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Linux is an alternative operating system that has been around for almost three decades.  It is based on Unix, an operating system that has been around for even longer.  Linux is very popular as both an alternative to Windows and as a server operating system.  In fact over 90% of all the top web servers run Linux.

To get started with Linux you need a distribution.  This is simply the collection of software that is installed on your computer in order to run Linux.

Some Popular Distributions:


Ubuntu is my personal favorite.  It is easy to install and easy to use.

Linux Mint

Easy to install and an easy adjustment for Windows users.


I used this distribution in the earlier days of Linux.  It is not considered as easy to install as Ubuntu, but is it is stable, powerful, and professional.


This is supposedly the most up to date version of Linux, with all the latest bells and whistles.


This one is based on the commercial Red Hat Linux.  It is very stable and a good choice if Red Hat is used at work and you want something similar at home.

Installing Linux

Each distribution has excellent installation instructions for beginners, and I won’t repeat them here.  Read the docs and watch the Youtube videos and you’ll be up and running in an hour or two!

Installing Software

Each distribution has an easy method for installing software.  Most of the time you just click a few buttons.

The Terminal

In Windows the average user hardly ever uses the terminal and command line.  In Linux you also don’t need the terminal for most uses.  For a long time that was the only way to interface with the computer and the command line in the terminal is still a great way to get lots of things done quickly.  Check out the Command Line Tutorial in the links below.

Much Will Be Familiar

Many of the things you use your computer for can still be done in Linux.  In some cases the application names are the same.  Other times you need to use new applications but almost all the functionality is still available.  The good news is almost all the applications you need are free.  Let’s review some common ways you use your computer.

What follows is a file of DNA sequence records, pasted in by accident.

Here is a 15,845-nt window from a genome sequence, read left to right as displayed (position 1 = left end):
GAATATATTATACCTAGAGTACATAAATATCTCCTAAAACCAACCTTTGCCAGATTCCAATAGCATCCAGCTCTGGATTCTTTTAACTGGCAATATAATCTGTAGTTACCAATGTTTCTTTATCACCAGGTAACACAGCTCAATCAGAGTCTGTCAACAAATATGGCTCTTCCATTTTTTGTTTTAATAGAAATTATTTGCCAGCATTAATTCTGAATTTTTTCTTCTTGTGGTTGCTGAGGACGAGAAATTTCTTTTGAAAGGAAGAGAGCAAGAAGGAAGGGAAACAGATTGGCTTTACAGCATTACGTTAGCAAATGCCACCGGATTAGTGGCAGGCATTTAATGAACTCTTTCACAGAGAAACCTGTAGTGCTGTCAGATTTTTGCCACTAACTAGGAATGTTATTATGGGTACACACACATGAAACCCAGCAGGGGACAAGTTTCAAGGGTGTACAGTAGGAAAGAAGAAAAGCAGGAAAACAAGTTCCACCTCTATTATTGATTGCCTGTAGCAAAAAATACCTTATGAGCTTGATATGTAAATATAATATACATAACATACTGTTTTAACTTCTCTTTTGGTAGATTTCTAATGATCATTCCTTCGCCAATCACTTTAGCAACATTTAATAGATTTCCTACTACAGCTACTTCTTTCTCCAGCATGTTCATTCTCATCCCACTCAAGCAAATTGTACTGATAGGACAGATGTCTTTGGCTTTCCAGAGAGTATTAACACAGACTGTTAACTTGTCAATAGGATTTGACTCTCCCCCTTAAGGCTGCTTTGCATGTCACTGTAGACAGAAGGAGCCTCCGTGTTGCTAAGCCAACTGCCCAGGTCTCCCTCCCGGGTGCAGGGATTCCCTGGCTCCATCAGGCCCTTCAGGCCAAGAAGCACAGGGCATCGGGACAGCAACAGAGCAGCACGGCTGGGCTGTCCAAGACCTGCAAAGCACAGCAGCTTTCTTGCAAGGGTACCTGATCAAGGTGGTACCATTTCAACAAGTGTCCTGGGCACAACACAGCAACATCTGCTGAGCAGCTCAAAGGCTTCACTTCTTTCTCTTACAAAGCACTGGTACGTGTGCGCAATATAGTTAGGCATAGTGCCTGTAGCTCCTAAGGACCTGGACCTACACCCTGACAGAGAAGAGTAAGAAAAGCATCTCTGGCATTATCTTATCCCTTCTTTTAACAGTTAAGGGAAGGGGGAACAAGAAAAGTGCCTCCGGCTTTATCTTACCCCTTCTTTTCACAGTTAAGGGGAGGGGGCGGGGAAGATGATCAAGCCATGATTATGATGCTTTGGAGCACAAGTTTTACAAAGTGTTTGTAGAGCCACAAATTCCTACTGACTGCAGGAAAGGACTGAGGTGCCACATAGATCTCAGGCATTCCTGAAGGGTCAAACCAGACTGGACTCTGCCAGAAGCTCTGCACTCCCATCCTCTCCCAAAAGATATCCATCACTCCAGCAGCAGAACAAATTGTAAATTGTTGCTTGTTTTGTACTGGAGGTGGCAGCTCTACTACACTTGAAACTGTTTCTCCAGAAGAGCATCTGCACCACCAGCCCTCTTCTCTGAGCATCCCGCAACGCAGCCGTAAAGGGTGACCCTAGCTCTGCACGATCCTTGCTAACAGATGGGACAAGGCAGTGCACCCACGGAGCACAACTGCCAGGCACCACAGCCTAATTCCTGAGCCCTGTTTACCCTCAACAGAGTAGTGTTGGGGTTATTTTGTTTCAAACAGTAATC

Internet Browsing

Firefox and Chrome are still available for Linux and they work basically the same.  This is really handy because so much of what we do now operates within a browser.  Odds are if you did it in a browser in Windows you can do it in a browser in Linux.

Office Applications

There are excellent office applications available for Linux.  Microsoft Office is not there except in the browser-based form but there are several alternatives.  Check out Libre Office, which probably has all the functionality you need.  And don’t forget the excellent Google online apps.  They work fine running under Linux in the browser.


Doesn’t everyone just use Gmail these days?  (Only kidding!)  Well Gmail and other browser-based email apps work fine in Linux.  If you prefer more of a desktop app like Outlook check out Thunderbird.


Rest assured there are many ways to listen to your music in Linux.  You have lots of choices.  Almost all the distributions come with at least one music player built in and you can easily download others.


There are many different Linux graphics programs to try.  Here is just a partial list:

  • Gimp
  • Inkscape
  • Krita
  • Vectr

Learning to Program

If you have any interest in learning to program there is simply no longer an excuse.  There is so much information online including tutorials and whole courses.

Linux is a programmer’s friend.  Almost any programming language is available for Linux, as are hundreds of editors, development environments, and tools.  Read the reviews and check them out for yourself.

As an example, check out Visual Studio Code for Linux.  This is a free Microsoft coding environment and editor.

I have obviously only scratched the surface of what Linux can do for you.  I urge you to do a little research and give it a try.  You won’t be disappointed!

Some Web Links To Get You Started:

Linux Beginner Tutorials

Linux Command Line

A Nice Cheat Sheet of Linux Commands